I hope to promote my poetry collection with readings at the launches, which are to be in July. The timing will be important to enable this to happen. As yet, I have no dates, but I know Interactive Publications are well into the planning stages.

On a final note relating to Liquefaction, I wish to express my gratitude and thanks to Gretchen Albrecht, for providing the incredible cover image from Chorus 2008.

Boat People, my first poetry collection

Boat People is my first poetry collection. It was published in 2002 by HeadworX, the year after my first short fiction collection, Extreme Weather Events. There are forty poems in Boat People. The book is divided into four sections. As the HeadworX publicity blurb says:

“Boat People” is in four sections. The first is inspired by the poet’s childhood in Southland and adolescence in Otago. The second focuses on the Wellington region, and includes poems about the poet’s experiences of fatherhood. Section III takes in Russia – Tim Jones speaks Russian and has a longstanding interest in the country – while Section IV journeys to the alternate world of time and space also depicted in “Extreme Weather Events”.

A number of poems from Boat People dealing with parenting have already been posted on this blog. Here’s one more poem from Boat People, a personal favourite.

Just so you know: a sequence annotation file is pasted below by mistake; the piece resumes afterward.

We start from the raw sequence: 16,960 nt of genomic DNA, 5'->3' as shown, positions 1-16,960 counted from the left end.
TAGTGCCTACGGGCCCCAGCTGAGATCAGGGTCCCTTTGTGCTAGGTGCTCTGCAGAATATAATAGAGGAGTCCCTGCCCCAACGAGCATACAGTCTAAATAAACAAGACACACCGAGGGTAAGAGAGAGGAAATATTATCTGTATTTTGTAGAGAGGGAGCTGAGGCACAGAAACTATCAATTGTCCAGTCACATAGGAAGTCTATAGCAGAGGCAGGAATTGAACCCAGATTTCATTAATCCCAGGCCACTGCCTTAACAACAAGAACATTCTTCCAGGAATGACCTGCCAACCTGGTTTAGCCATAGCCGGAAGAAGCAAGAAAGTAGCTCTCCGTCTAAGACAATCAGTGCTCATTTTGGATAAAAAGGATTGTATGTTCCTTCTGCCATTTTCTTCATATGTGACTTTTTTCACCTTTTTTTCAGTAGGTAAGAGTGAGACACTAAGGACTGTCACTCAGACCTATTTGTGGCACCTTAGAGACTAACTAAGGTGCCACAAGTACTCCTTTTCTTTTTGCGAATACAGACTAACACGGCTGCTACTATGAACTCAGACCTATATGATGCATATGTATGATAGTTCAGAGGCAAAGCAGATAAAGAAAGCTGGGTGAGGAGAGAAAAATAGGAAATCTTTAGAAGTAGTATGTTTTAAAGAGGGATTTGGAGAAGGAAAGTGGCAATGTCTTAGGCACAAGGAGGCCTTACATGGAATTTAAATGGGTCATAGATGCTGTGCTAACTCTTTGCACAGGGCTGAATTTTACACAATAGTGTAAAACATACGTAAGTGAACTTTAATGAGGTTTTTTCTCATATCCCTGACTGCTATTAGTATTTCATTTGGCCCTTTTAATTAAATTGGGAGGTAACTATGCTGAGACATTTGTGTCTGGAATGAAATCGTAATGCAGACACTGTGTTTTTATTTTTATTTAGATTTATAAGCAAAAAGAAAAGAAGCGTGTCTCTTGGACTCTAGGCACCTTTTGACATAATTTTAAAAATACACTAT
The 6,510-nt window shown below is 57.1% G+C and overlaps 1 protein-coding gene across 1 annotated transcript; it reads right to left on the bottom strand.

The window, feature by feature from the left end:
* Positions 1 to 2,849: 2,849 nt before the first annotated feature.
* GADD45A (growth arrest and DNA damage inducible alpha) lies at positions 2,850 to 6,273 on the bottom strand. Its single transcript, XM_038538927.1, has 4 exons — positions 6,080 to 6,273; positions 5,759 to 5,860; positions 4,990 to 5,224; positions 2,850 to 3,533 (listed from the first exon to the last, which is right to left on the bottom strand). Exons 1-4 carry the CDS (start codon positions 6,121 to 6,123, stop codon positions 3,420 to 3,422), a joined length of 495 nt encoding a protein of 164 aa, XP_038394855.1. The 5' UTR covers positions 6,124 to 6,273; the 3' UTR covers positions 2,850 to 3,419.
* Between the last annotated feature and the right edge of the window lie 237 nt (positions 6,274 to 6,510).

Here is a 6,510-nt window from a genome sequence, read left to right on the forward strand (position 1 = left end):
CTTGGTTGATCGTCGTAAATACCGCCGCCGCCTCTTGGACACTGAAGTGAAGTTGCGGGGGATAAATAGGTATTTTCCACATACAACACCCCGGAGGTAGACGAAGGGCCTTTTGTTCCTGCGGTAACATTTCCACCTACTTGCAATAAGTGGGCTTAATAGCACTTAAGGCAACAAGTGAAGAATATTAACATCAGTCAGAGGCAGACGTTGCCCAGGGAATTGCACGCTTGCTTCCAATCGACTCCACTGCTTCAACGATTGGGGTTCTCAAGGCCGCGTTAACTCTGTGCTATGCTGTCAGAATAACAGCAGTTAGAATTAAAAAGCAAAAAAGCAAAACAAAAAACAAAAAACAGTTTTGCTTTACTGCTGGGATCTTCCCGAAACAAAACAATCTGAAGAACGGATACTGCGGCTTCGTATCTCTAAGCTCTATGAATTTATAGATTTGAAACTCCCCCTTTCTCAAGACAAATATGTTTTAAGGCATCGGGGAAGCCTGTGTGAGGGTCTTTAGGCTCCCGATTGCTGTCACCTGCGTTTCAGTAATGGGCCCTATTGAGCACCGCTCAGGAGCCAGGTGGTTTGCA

A hard day’s plotting gives a man a thirst.
For Lenin, it’s something dark and strong,
a Black Mac for his blackest moods
Trotsky can’t decide: maybe an Export
maybe something brewed with ice.

“V. I. -“
“Wait on, Leon, just the dregs to go.” A pause,
the glug and swish of beer. “Aaah. That’s better.
You were saying?”

Trotsky looks up, face serious
above a thin moustache of foam. “V. I.,
why don’t we just take over?
The Tsar could never stop us. He’s
still chugging Lion Red from cans.”

It’s settled. Trotsky will inspire the workers
Lenin will fuel the revolution
with crates of Lowenbrau
smuggled in from Zurich by sealed train

Drink deep, Leon. Bottoms up, Vladimir Illyich.
Life will never look this simple or this clear again.

Boat People got some good reviews and I usually read a selection of poems from it when I do poetry readings. If you’d like a copy, you can order it from me for $5 plus postage & packing (in NZ, p&p will be $2, making a grand total of $7 for the book. I’ll need to work out the postage & packing for other territories). Please send an email to saying you’d like a copy, and we’ll take it from there.

UPDATE: One of the poems in Boat People, “Fallen”, is appearing in Wildes Licht, ed Dieter Riemenschneider, an anthology of New Zealand poetry translated into German. It should be coming out in October.